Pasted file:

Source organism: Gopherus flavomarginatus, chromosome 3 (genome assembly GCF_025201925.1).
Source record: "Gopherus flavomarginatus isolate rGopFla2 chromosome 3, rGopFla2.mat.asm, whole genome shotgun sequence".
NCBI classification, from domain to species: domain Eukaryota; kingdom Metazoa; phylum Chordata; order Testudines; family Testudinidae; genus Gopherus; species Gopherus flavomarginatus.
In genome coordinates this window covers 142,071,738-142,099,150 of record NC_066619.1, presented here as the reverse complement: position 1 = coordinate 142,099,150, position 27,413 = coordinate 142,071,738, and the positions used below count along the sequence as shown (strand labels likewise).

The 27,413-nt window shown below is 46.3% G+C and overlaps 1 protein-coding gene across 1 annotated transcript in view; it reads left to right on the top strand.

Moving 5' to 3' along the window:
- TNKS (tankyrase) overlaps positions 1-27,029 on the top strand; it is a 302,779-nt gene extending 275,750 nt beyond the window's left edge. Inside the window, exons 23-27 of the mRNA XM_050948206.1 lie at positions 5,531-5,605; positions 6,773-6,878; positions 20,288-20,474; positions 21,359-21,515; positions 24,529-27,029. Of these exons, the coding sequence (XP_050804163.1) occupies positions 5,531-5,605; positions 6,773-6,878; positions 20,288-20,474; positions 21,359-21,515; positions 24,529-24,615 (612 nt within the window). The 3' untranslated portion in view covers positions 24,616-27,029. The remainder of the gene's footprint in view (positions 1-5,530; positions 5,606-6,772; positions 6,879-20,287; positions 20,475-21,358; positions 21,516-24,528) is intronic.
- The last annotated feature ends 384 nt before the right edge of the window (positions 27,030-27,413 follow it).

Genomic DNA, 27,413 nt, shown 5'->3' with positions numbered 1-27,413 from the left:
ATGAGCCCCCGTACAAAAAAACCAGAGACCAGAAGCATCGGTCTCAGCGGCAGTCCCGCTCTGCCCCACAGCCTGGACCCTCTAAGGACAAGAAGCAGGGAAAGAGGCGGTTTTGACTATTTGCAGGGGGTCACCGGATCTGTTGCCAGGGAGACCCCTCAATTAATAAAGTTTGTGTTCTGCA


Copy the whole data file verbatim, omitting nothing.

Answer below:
Source organism: Gopherus flavomarginatus, chromosome 3 (genome assembly GCF_025201925.1).
Source record: "Gopherus flavomarginatus isolate rGopFla2 chromosome 3, rGopFla2.mat.asm, whole genome shotgun sequence".
NCBI classification, from domain to species: domain Eukaryota; kingdom Metazoa; phylum Chordata; order Testudines; family Testudinidae; genus Gopherus; species Gopherus flavomarginatus.
In genome coordinates this window covers 142,071,738-142,099,150 of record NC_066619.1, presented here as the reverse complement: position 1 = coordinate 142,099,150, position 27,413 = coordinate 142,071,738, and the positions used below count along the sequence as shown (strand labels likewise).

The 27,413-nt window shown below is 46.3% G+C and overlaps 1 protein-coding gene across 1 annotated transcript in view; it reads left to right on the top strand.

Moving 5' to 3' along the window:
- TNKS (tankyrase) overlaps positions 1-27,029 on the top strand; it is a 302,779-nt gene extending 275,750 nt beyond the window's left edge. Inside the window, exons 23-27 of the mRNA XM_050948206.1 lie at positions 5,531-5,605; positions 6,773-6,878; positions 20,288-20,474; positions 21,359-21,515; positions 24,529-27,029. Of these exons, the coding sequence (XP_050804163.1) occupies positions 5,531-5,605; positions 6,773-6,878; positions 20,288-20,474; positions 21,359-21,515; positions 24,529-24,615 (612 nt within the window). The 3' untranslated portion in view covers positions 24,616-27,029. The remainder of the gene's footprint in view (positions 1-5,530; positions 5,606-6,772; positions 6,879-20,287; positions 20,475-21,358; positions 21,516-24,528) is intronic.
- The last annotated feature ends 384 nt before the right edge of the window (positions 27,030-27,413 follow it).

Genomic DNA, 27,413 nt, shown 5'->3' with positions numbered 1-27,413 from the left:
ATGAGCCCCCGTACAAAAAAACCAGAGACCAGAAGCATCGGTCTCAGCGGCAGTCCCGCTCTGCCCCACAGCCTGGACCCTCTAAGGACAAGAAGCAGGGAAAGAGGCGGTTTTGACTATTTGCAGGGGGTCACCGGATCTGTTGCCAGGGAGACCCCTCAATTAATAAAGTTTGTGTTCTGCA